I have a problem with any employee who doesn't learn the basic rule: the customer is always right. And the key is not whether he's really right or wrong, it's that he is dissatisfied. There's not a distinct way to say it. We say that the customer is always right but what we mean is that the customer is telling you he's unhappy. Your objective is not to prove him right or wrong, it's to satisfy him in any way, shape, or form. That's the key. The best companies give their managers leeway in doing that. My managers, for example, are authorized to give free games, refunds, passes, etc. Even the change attendants can give refunds and can get the managers to do whatever else needs to be done.

  There is only a small percentage of your clientele who will abuse it. Most have legitimate beefs. One of the things that modern marketers know is that one person will tell 12 others about a bad experience. The snowball of bad news grows much faster than the snowball of good news. Inertia going in the wrong direction can be a disaster. It's always an uphill fight to do the right thing.

This brings up another point. It's not always enough to do what's right, sometimes it is just as important to do it quickly. For example, if you're in a restaurant and you order soup and it's cold. You have a dissatisfied look on your face, you want to send it back, and you certainly don’t want to pay for it. The waiter should take advantage of the opportunity of making you feel incredibly important.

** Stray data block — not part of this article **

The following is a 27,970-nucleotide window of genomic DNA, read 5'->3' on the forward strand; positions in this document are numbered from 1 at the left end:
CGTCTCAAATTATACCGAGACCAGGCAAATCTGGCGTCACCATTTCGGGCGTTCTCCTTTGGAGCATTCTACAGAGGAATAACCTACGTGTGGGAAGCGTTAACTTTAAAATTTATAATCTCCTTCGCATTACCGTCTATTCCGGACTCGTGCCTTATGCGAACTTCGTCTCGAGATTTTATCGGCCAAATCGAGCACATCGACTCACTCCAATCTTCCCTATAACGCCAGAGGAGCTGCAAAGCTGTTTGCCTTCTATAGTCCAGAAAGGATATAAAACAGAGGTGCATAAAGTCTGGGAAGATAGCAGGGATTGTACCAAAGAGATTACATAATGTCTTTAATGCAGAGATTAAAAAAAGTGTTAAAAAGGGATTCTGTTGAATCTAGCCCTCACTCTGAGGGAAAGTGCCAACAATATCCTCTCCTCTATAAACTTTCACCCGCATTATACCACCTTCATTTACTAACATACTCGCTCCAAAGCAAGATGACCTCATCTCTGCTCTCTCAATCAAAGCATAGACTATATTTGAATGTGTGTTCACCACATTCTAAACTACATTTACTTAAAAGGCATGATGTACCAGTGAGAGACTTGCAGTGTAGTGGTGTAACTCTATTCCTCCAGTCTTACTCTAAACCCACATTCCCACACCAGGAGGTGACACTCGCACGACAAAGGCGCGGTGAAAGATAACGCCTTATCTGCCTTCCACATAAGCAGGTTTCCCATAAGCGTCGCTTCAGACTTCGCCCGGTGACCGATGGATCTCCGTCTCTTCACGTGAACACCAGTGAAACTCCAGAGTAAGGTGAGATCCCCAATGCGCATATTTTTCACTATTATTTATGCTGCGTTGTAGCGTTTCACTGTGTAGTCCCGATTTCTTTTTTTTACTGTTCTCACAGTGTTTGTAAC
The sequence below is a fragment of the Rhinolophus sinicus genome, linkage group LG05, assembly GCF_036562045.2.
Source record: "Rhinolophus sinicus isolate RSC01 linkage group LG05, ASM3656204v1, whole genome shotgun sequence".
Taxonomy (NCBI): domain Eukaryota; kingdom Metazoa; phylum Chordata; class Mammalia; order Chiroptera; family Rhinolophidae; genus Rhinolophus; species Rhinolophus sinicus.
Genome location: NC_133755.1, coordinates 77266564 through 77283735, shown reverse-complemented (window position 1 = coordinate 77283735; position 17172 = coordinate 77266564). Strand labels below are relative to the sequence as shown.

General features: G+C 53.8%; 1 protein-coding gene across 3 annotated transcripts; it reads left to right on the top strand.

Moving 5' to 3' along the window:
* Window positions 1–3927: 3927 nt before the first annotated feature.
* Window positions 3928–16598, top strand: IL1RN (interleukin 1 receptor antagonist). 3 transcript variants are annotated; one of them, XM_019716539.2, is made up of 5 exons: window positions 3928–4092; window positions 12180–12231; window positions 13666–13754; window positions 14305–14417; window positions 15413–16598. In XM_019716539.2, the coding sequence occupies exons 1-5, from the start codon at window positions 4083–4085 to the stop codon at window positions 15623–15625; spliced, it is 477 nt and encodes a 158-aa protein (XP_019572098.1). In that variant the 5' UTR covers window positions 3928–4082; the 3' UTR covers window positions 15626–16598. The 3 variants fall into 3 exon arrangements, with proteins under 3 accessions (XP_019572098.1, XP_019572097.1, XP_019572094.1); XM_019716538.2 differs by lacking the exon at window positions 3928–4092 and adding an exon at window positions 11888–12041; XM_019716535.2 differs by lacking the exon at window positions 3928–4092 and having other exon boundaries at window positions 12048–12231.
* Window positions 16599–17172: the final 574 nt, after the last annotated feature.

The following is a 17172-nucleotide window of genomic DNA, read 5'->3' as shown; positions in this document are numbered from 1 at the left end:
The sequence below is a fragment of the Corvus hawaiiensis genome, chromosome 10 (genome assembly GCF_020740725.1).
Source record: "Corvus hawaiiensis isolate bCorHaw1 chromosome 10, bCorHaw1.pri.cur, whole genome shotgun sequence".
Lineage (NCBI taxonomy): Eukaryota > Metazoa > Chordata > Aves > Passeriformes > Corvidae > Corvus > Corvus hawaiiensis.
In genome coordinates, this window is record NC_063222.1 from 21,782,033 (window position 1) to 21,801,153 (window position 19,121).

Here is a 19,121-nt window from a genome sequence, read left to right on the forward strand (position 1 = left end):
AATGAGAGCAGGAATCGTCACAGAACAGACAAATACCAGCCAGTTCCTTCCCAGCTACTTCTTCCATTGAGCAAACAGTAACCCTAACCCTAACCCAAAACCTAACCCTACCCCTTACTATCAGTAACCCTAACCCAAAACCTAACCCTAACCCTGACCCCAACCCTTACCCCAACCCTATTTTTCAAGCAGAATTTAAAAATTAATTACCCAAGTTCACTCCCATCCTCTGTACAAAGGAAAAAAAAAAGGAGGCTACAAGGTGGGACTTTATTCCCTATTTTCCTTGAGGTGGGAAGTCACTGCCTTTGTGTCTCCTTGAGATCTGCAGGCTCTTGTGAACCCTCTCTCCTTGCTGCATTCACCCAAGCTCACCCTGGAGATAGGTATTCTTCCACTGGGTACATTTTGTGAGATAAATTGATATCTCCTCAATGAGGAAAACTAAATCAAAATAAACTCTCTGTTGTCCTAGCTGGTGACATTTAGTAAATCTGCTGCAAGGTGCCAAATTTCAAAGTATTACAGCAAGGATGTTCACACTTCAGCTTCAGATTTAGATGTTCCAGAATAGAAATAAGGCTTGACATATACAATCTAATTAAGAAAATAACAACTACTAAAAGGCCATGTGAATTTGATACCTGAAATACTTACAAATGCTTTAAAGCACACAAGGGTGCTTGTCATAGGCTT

At a seminar it was summed up like this: the basic issue is that people want to be loved. The way to love people is to make them happy. You'd be so happy if that waiter was back at your table in 30 seconds with a fresh bowl of steaming hot soup. If he didn't come back for 15 minutes you've had time to get angry again. You don't feel loved and you're certainly not happy.

The opportunity is gone. If you didn't want the soup, what if the waiter said, "Ok, pick any appetizer on the menu," and he brought it to you right away. You'd be talking about that to all your friends.

The bottom line is that every time a customer is upset it's an opportunity to do something incredibly good. If you go overboard they'll tell everyone. If you do a mediocre job of making that customer happy, it's almost as bad as doing nothing.